found @nycymone on tumblr. haha
I will have.
It’s the day of the show. Loading in the equipment like extra sound and music gear starts at 4:00pm. The sound, light, ticket, bar staff and security have all been hired for the night. Chris and I oversee the setup of the stage and are monitoring ticket sales. While we wait for the talent’s plane to arrive we fend off calls, texts and messages from acquaintances that want to get in for free.
En route to the airport Chris and I discuss logistics of the show with regards to the talents writer, green room supplies, back stage passes etc. After a flight the talent are usually ready to go to their hotel, or to do a sound check at the venue. A sound check usually includes a sneak peak of their DJ set at full volume before the doors are open to the public. This is helpful to get all of the kinks out of the stage setup so there can be a seamless transition between the opening act and the headliner.
Kids are piling into the venue and the opening acts begin to warm up the crowd. The openers are usually local talent that are stoked to play in front of a large audience. The talent are settling into their hotel and we are making sure the openers transition their sets on time. At this point the show runs itself and as promoters we oversee that technically nothing goes wrong.
Once the show is over, we settle deals with the venue manager, and begin to clean up the staff is paid until 3:00am so we have deadline to be out by. What happens after the show stays after the show.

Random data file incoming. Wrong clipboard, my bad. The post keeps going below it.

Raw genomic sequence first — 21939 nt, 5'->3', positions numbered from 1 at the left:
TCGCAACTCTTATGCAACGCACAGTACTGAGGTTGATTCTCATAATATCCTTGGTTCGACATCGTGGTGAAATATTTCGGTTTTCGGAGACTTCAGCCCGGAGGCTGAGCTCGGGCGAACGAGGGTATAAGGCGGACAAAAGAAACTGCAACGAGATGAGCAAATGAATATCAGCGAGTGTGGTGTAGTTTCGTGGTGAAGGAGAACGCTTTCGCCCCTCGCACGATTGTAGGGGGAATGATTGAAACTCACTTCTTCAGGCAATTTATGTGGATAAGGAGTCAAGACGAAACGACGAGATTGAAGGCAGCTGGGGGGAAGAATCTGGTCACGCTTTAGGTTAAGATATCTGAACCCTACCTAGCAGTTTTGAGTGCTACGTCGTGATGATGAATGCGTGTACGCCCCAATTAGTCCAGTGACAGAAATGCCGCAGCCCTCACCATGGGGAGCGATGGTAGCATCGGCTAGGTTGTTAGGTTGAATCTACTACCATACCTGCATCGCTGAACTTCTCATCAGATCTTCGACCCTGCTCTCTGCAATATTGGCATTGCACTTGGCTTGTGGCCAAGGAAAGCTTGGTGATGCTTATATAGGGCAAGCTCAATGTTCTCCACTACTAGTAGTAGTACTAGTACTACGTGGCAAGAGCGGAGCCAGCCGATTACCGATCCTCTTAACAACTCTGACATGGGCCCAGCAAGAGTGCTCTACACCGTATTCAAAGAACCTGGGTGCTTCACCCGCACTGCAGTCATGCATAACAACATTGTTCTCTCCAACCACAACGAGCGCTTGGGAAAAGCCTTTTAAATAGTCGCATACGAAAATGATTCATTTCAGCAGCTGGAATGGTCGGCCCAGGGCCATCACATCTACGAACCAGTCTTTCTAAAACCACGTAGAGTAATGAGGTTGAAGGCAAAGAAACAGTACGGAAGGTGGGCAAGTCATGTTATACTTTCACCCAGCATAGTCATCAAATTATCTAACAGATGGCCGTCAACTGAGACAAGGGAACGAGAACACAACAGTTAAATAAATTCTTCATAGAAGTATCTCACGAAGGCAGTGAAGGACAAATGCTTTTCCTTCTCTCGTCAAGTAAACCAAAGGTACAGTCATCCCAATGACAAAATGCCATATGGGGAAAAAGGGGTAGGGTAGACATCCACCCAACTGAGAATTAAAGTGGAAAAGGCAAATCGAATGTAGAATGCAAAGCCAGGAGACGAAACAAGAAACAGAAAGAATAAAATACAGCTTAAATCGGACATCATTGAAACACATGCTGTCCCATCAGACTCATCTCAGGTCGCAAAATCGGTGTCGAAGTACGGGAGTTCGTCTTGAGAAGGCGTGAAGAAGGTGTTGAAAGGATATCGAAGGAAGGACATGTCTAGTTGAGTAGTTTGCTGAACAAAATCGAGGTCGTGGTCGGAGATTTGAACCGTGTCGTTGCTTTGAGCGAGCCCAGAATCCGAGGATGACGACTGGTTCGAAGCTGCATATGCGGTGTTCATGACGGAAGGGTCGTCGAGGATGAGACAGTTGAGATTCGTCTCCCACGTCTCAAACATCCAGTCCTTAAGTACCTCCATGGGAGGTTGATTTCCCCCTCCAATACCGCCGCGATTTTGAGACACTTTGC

Producing the Zeds Dead show in Milwaukee at Turner Hall was a process that took careful planning, marketing and strategy. Chris V the promoter for React Presents the production company that makes these events possible is the one behind the scenes making the show run smoothly, I am his unofficial assistant.
Buying talent is the first step. Chris and I are experts on the electronic and hip-hop music scenes of Milwaukee and making educated decisions on what talent to bring to Milwaukee in order to make money is our first objective. First we need to brainstorm artists we like and would want to hear play live. Then our research is steered towards the artist’s popularity and then we take into account their popularity in a market like Milwaukee. That’s the tricky part. Milwaukee can be very conservative when it comes to live music when compared to cities like Chicago, New York, and Atlanta. Making an educated choice to bring talent is crucial otherwise the show could fail, and the promoter could lose money no matter how well you market the event.
Marketing is our next step. Creating a viral buzz is the cheapest form of marketing today by using social networks like Facebook and Twitter, and local event blogs like CrowdNoize, to spread the word. But marketing is also an investment. Marketing ploys like printed flyers, posters, and ads need to be purchased. Taking advantage of the Venue and artists personal contact lists are also key aspects of spreading the word. For example using Turner Halls extensive email list to promote the show and employing the artists performing to use their social platforms to promote the show as well. At the end of the day it is a group effort and once the show has been advertised and promoted, it needs to happen all over again until the day of the show.